"It does not appear from the court's findings or the evidence that the land was of sufficient value to more than pay the two debts, and no objection is made to the particular terms or form of the decree providing for the redemption.

"The deeds from Dailey to Brown and from Brown to Davis were both recorded on the same day, the 10th day of December, 1895; but no transfer of the lien created by the second deed, although one was made by Brown to Young, was ever recorded, and the transcript fails to show whether or not Armstrong or Rogers had actual notice of the rights of Young and Houston before the purchase by Rogers at the foreclosure sale. However, neither in the decree of foreclosure nor in the petition upon which it was rendered was any mention made of the note for the $180 then held by Houston, or the lien securing the same, as shown in the deed to Davis. Brown was not proceeded against in that suit as the holder of this note, but only as maker of the original note and vendee in the original purchase."

The question certified is, did the burden rest upon Rogers to prove that he did not have actual knowledge that Brown had transferred the $180 note which was given to him by Davis and which was described in the deed from Brown to Davis? The records showed that Brown had conveyed the land in question to Davis, taking the note and reserving a lien for the purchase money, and that Brown, who was the maker of the note on which the foreclosure suit was brought, was a party defendant in that suit and judgment was rendered against him at the same time that the foreclosure was had upon the land. Brown made no defense nor set up any claim to a subsequent lien upon the land. Looking alone to the record, Rogers was justified in concluding that the note, which was past due, had been paid, or that Brown did not desire to assert his subsequent lien upon the land. If Brown had in fact owned the note at the time the judgment was rendered foreclosing the lien of Armstrong upon the land, that judgment would have barred any right of redemption that Brown had, and the sale under it would be conclusive of all of his rights.

This reduces the question to the proposition that Rogers was required to go beyond the record and ascertain whether Brown had transferred the note before the suit of foreclosure was instituted. This is practically the contention of the appellee in this case, supported by the opinion of the majority of the Court of Civil Appeals. In the case of Moran v. Wheeler, 87 Tex. 179 [ 87 Tex. 179], very much the same question was presented, and this court held in effect that the subsequent mortgagee, who virtually occupied the same position that Rogers does, had the right to rely upon the record and was not required to inquire into the existence of a transfer not known to him by which the lien upon the land had been passed to another who had neglected to care for his own rights by placing his transfer upon the records. Reel v. Wilson, 64 Iowa 13; Leonard v. Bay Co., 28 N.J. Eq. 192; Woods v. Love, 27 Mich. 308; Aldrich v. Stephens, 49 Cal. 676; Kipp v. Brandt, 49 How. Prac. (N.Y.), 358.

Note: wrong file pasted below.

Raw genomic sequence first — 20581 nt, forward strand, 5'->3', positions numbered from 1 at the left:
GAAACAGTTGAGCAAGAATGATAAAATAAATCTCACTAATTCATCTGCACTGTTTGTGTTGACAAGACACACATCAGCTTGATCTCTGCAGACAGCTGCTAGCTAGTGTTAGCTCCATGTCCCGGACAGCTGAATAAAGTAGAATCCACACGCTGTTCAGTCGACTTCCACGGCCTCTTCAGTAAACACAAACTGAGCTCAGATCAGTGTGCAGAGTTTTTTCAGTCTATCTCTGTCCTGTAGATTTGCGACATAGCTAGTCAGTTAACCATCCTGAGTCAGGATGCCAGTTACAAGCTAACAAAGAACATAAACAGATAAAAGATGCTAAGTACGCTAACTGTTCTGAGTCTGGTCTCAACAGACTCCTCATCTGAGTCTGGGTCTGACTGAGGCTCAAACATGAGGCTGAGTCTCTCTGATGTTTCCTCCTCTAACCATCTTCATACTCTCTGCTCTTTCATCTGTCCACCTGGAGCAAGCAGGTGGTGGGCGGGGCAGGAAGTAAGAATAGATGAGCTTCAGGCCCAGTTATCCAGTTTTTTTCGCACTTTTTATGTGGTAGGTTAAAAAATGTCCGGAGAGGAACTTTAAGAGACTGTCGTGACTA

In the case of Reel v. Wilson, suit was brought to redeem a tract of land upon which a prior mortgage had been foreclosed upon the ground that the plaintiff had not been made a party to the foreclosure suit. The facts were that the junior mortgage which the plaintiff asserted had been assigned to him by the mortgagee therein, but the assignment was not placed of record, and the plaintiff in the foreclosure suit, acting upon the title as it was shown by the record, made the mortgagee in the junior mortgage a party defendant. It was asserted in that case as in this that the records showed that the mortgage existed and that it was the duty of the plaintiff in the foreclosure suit to ascertain to whom that debt and mortgage then belonged. The court said: "Under this state of facts, we think that the decree in Benedict's foreclosure left plaintiff no right of redemption, except such as was conferred upon him by statute. To hold otherwise would have required Benedict to go beyond the records and out into the world in search of the owners of the notes secured by the Perry mortgage, and, after having found them, to make them parties defendant. Such a holding would not comfort with the object and purposes of the statute providing for the record of instruments affecting real estate. If Reel had caused an assignment of the mortgage to be made of record, it would have been notice to the world of his rights, and because of this provision of the law, Benedict was not required to search beyond the record for incumbrances." This extract clearly and accurately states the law applicable to this case. Rogers had the right to rely upon the record and was not required to institute search for the note which appeared to belong to a party to the judgment under which he bought. By his purchase Rogers acquired the legal title to the land, and before plaintiff could assert his equitable right to redeem, he must show that Rogers had notice of the right or that he knew such facts as would put him upon inquiry. Barnes v. Jamison, 24 Tex. 362; Baldwin v. Root, 90 Tex. 552.

To the question certified we answer, Rogers was not required to prove that he had no notice of plaintiff's claim.

Summaries of

Rogers v. Houston

Supreme Court of Texas
Feb 24, 1901
94 Tex. 403 (Tex. 1901)
Case details for

Rogers v. Houston

Case Details


Court:Supreme Court of Texas

Date published: Feb 24, 1901


94 Tex. 403 (Tex. 1901)
60 S.W. 869